Early handling and repeated cross-fostering have opposite effect on mouse emotionality

Alessandra Luchetti, Diego Oddi, Valentina Lampis, Eleonora Centofante, Armando Felsani, Marco Battaglia, Francesca R. D’Amato

Research output: Contribution to journalArticlepeer-review


Early life events have a crucial role in programming the individual phenotype and exposure to traumatic experiences during infancy can increase later risk for a variety of neuropsychiatric conditions, including mood and anxiety disorders. Animal models of postnatal stress have been developed in rodents to explore molecular mechanisms responsible for the observed short and long lasting neurobiological effects of such manipulations. The main aim of this study was to compare the behavioral and hormonal phenotype of young and adult animals exposed to different postnatal treatments. Outbred mice were exposed to (i) the classical Handling protocol (H: 15 min-day of separation from the mother from day 1 to 14 of life) or to (ii) a Repeated Cross-Fostering protocol (RCF: adoption of litters from day 1 to 4 of life by different dams). Handled mice received more maternal care in infancy and showed the already described reduced emotionality at adulthood. Repeated cross fostered animals did not differ for maternal care received, but showed enhanced sensitivity to separation from the mother in infancy and altered respiratory response to 6% CO2 in breathing air in comparison with controls. Abnormal respiratory responses to hypercapnia are commonly found among humans with panic disorders (PD), and point to RCF-induced instability of the early environment as a valid developmental model for PD. The comparisons between short-and long-term effects of postnatal handling vs. RCF indicate that different types of early adversities are associated with different behavioral profiles, and evoke psychopathologies that can be distinguished according to the neurobiological systems disrupted by early-life manipulations.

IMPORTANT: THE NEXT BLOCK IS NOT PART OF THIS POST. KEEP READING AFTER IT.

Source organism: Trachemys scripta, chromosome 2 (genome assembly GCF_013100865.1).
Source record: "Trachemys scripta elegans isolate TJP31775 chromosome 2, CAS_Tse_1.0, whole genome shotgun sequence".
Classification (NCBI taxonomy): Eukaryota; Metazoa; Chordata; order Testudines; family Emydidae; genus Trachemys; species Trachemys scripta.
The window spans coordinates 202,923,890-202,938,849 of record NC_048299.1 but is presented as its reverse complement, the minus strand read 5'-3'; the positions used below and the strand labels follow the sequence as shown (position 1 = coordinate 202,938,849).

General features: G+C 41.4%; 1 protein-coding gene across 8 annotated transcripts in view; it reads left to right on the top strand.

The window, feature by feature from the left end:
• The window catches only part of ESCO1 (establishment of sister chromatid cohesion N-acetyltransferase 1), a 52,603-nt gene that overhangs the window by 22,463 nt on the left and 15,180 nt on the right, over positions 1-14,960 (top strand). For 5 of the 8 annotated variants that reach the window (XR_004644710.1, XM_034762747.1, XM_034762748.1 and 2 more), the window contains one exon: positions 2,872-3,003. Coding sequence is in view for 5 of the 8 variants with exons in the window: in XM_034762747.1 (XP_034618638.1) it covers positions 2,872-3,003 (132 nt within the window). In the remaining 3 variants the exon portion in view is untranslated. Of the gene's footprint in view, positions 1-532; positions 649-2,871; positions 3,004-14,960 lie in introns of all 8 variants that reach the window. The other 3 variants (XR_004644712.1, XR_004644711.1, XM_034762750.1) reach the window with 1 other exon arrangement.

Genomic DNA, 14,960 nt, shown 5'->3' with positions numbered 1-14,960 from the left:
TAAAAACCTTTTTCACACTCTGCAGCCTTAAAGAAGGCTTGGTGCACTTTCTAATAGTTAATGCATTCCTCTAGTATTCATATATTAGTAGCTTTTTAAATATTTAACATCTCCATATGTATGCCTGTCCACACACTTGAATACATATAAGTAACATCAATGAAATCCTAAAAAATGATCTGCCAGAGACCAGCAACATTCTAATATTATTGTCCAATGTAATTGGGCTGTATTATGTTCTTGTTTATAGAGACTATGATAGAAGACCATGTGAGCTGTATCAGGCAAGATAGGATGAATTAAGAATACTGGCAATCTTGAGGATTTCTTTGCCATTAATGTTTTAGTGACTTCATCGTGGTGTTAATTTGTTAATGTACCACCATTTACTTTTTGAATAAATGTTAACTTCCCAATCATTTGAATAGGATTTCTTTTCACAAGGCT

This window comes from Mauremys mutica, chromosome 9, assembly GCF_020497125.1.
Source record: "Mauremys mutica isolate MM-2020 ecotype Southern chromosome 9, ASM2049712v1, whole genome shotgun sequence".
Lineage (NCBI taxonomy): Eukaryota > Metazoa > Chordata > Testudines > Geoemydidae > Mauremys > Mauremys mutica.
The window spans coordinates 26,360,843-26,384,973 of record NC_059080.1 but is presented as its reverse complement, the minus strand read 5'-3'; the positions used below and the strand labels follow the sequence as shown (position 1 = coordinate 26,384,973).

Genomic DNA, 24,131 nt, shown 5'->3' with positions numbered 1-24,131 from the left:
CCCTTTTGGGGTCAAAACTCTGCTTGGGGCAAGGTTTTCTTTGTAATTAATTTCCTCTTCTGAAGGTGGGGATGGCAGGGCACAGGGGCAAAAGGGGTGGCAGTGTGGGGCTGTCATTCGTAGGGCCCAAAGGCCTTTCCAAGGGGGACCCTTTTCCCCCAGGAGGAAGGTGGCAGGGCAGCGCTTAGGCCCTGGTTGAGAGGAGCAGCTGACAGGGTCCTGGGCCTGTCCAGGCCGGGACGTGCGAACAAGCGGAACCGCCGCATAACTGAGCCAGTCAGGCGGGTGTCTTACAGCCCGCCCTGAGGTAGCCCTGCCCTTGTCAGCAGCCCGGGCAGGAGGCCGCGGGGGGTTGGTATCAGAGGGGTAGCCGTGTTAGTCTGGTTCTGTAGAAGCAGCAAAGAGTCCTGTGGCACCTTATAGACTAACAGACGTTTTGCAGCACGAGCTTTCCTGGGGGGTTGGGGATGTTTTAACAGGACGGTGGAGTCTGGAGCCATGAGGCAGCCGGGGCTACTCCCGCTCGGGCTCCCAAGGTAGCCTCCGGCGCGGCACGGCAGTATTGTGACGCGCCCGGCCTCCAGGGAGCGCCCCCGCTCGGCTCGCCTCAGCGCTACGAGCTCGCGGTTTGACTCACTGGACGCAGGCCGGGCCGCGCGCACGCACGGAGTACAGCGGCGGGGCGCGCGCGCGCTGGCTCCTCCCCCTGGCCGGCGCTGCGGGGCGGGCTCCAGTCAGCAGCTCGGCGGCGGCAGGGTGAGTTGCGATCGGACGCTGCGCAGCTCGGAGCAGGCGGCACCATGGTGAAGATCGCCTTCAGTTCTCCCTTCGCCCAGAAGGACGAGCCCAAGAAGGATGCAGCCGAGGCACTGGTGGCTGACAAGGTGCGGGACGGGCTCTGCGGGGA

Original languageEnglish
Article number93
JournalFrontiers in Behavioral Neuroscience
Issue numberAPR
Publication statusPublished - Apr 21 2015


  • Attachment behavior
  • Early adversities
  • HPA axis
  • Maternal behavior
  • Mice
  • Panic disorder
  • Respiratory response to hypercapnia

ASJC Scopus subject areas

  • Behavioral Neuroscience
  • Cognitive Neuroscience
  • Neuropsychology and Physiological Psychology


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